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LinkedIn is starting to look – and act – a lot more like Facebook and Twitter. With 175 million users, it’s certainly not up to the “1 billion” scale of Facebook. But adults are a lot more comfortable in its professional environment. Now that you can share news and updates – and group discussions are gaining traction – could LinkedIn change the social networking landscape?

Somewhere in early 2005, I started to receive my first connection requests for something called “LinkedIn.” They were mixed in with similar requests for Plaxo. At first, I was skeptical. I’d never heard of this service, and the first connection requests were from people I’d met only once or twice. I signed up anyway and connected because that’s what early adopters do.

Before long, I started to view LinkedIn as a reasonable substitute for my address book in Outlook. Indeed, when I switched jobs a year and a half ago, I downloaded my contacts from my work laptop, but never bothered to open the file. If I need someone’s email, I visit his or her LinkedIn profile.

Shortly after I joined this professional network, colleagues to whom I’d sent connection requests often questioned me in person. They were uncomfortable creating an account on LinkedIn and distrustful of sharing their work email and phone numbers. Among their concerns were loss of privacy and the uncertainty of connecting with strangers. Ironically, less than two years later, people were creating profiles on Facebook with gusto. LinkedIn got less attention.

Recently, though, I’ve been noticing a shift in attitude. Somewhere in the last couple of years, LinkedIn turned a corner in both credibility and growth. There are reasonable explanations: the economic downturn, Facebook’s assault on privacy, the blurring line between work and personal. LinkedIn’s reputation as a network for professionals suddenly took on new importance.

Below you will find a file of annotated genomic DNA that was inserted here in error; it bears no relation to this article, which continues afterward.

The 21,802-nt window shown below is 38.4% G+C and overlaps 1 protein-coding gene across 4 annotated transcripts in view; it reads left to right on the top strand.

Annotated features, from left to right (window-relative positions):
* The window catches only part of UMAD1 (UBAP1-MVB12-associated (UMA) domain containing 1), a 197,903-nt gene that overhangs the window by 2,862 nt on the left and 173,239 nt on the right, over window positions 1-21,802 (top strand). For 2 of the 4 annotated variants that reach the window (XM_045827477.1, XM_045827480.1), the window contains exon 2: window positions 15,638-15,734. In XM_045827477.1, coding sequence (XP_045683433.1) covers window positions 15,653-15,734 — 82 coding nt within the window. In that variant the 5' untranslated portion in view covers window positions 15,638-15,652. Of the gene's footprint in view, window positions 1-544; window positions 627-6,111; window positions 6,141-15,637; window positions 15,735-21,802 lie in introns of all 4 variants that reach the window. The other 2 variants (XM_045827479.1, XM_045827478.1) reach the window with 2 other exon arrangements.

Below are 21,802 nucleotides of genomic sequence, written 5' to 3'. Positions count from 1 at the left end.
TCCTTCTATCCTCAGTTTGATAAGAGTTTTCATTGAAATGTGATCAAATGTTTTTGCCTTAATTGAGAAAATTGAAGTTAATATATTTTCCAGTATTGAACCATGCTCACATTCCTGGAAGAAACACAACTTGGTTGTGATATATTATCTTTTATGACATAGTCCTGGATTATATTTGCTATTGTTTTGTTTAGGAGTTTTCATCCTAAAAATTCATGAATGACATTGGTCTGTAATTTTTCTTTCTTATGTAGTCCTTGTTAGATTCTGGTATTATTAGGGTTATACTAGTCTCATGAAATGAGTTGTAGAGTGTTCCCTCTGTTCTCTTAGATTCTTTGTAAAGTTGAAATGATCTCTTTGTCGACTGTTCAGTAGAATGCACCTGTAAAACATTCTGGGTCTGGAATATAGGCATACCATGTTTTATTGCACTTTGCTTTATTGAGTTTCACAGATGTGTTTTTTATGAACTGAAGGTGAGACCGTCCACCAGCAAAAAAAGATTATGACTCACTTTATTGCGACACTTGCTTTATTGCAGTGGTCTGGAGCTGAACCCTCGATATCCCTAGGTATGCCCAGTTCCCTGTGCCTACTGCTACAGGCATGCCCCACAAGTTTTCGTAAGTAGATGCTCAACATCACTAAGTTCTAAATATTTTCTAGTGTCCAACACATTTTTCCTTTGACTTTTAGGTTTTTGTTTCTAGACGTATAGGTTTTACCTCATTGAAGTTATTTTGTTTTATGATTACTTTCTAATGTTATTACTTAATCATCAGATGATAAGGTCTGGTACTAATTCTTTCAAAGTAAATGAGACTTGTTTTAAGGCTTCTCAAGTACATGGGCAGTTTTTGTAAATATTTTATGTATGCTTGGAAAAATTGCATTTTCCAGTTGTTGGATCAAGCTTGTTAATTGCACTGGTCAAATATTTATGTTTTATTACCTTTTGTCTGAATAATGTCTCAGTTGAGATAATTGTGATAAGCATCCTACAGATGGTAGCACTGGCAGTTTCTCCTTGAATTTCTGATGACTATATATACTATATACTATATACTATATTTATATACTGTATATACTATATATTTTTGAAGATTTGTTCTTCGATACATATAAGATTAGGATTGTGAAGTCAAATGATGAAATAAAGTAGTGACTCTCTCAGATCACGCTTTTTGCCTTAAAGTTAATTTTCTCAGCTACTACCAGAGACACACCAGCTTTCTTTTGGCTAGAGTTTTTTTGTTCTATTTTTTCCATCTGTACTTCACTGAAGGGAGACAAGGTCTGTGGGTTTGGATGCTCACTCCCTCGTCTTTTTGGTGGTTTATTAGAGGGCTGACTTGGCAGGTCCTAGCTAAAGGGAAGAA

The company solidified this reputation by targeting recruiters and HR professionals for subscriptions to solutions that assist in hiring. (Other revenue streams include B2B marketing and jobseekers.) A survey last year from the Society for Human Resource Management said that 95% of hiring managers who use social media are using LinkedIn to find and evaluate candidates. That’s a huge incentive for jobseekers.

In the last year or so, the company has made the network easier to use and more sticky – the kind of site you want to visit daily. The latest enhancements have taken a page from both Twitter and Facebook. Why do I think these updates are a potential game change? It’s purely anecdotal, but people in my own network began using recommendations and following thought leaders immediately, and the take up has continued at a healthy rate.

But there’s one other reason – again purely anecdotal. I’ve had several dozen conversations over the last couple of years with clients, B2B professionals, recruiters, and HR representatives about social media and how it can be used for marketing. Without exception, every one has told me that they think Twitter has a limited audience (and usually not theirs), that Facebook is too personal (even for B2C marketers), and that the only social network they really trust for business is LinkedIn. Whether they’re right or not doesn’t really matter. It’s the perception that counts.